Whether you are a veteran seasonal hunter, or just a person who loves deer meat, one of the most delicious ways to enjoy venison is right out of the smoker. But in order to get the best results, you must incorporate brining into the smoking process.
Continue reading to learn an easy and full-proof brine recipe for smoked venison
What You Need to Know
The main reason for brining deer meat is to prevent that undesirable “gamey” flavor. Another important reason to brine venison is because it is a lean meat, which makes it more challenging to retain its natural juices during the cooking process. Not only does the salty water break down proteins in meat to tenderize it, it soaks into the fibers that have a lower salt concentration, thus hydrating the meat. Basically, meat brining both amps up the flavor and renders a juicy result.
Before you get started on your brine, you will need to prepare the meat by trimming off as much fat and connective tissue as possible. Score any silverskin, but be careful not to cut into the meat. Not sure what silverskin looks like? Read our blog, “The Types of Connective Tissues in Meat”, for help.
Now that your meat is prepped, you can concoct your venison brine! You can look up thousands of quality brine recipes online and in cookbooks, but a basic brine works just fine, and can be all you need as a beginner.
Will You Need:
🌿 Water – 1 Gallon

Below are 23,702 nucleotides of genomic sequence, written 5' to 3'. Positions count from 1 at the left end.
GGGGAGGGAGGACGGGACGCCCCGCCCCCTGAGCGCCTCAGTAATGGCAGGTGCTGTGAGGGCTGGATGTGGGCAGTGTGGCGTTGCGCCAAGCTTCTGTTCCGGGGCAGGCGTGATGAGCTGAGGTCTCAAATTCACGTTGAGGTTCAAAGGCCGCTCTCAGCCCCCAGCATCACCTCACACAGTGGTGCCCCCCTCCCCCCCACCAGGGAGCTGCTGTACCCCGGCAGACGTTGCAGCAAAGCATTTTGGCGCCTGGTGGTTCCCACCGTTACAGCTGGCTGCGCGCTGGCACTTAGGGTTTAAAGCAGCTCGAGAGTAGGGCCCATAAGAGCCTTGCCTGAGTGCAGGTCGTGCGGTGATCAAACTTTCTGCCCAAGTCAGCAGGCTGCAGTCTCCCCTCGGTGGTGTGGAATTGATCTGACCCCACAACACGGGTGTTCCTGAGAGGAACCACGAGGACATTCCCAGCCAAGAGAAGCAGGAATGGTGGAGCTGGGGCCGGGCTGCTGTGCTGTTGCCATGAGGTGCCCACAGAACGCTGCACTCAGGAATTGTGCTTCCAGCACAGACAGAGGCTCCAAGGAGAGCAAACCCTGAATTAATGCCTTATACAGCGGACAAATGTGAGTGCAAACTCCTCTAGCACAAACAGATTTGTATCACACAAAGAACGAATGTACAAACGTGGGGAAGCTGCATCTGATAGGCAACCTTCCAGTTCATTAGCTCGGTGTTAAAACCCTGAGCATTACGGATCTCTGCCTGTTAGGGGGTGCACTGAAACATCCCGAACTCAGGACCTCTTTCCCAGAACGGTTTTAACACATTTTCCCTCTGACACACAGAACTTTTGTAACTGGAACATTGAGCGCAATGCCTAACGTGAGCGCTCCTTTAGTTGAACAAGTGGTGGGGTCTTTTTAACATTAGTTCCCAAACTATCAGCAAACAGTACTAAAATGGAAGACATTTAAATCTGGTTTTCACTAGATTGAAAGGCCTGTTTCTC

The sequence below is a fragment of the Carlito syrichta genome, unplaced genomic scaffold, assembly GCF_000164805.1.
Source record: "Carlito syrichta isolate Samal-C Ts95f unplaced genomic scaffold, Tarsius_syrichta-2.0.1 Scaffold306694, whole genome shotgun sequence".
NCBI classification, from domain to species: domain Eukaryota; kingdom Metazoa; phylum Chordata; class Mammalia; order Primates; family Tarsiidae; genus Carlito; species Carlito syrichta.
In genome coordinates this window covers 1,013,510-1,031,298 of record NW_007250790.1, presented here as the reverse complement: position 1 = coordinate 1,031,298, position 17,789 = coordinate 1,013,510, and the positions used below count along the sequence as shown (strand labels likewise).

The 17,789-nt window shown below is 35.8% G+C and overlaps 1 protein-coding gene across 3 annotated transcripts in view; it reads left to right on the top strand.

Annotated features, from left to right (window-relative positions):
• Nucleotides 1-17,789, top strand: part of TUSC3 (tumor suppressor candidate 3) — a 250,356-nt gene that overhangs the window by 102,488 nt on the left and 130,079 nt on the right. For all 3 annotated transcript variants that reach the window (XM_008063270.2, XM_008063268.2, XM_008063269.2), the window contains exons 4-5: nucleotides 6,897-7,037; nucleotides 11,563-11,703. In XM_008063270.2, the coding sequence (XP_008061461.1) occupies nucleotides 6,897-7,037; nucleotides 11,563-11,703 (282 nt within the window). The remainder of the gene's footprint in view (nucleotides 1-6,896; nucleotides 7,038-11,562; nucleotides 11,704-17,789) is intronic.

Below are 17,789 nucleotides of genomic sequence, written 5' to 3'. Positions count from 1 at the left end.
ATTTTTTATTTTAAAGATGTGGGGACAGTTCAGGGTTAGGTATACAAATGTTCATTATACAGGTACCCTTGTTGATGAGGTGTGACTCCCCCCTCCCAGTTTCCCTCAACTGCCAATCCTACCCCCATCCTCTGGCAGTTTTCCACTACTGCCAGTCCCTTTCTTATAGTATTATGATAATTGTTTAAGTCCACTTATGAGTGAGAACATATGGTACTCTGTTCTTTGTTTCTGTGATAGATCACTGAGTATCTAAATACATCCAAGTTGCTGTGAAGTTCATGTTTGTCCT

🌿 Worcestershire Sauce – 1/4 Cup
🌿 Soy Sauce* – 1/2 Cup
🌿 Molasses – 1/2 Cup
🌿 Kosher Salt – 3/4 Cup
🌿 Brown Sugar – 1/2 Cup
🌿 Pepper – 2 Tablespoons
🌿 Rosemary – 1 Tablespoons
*Do not use a reduced sodium soy sauce.
This brine recipe is meant for a whole back-strap of venison. If you are using smaller cuts, reduce the portions of the brine as needed.
To get started, transfer all of the ingredients into a large stainless steel pot or plastic container that comes with a fitted lid.
Submerge your meat into the brine so that the entire portion is covered. Close the lid and be sure it is fully secured.
Transfer the container into the refrigerator, and let it sit for at least 12 hours. Just be sure to not allow it to sit longer than 24 hours; after that amount of time, bacteria can begin to grow.
After 12-plus hours of brining, take your meat out and rinse it with clean water. Pat it dry with paper towel and then season it any way you like!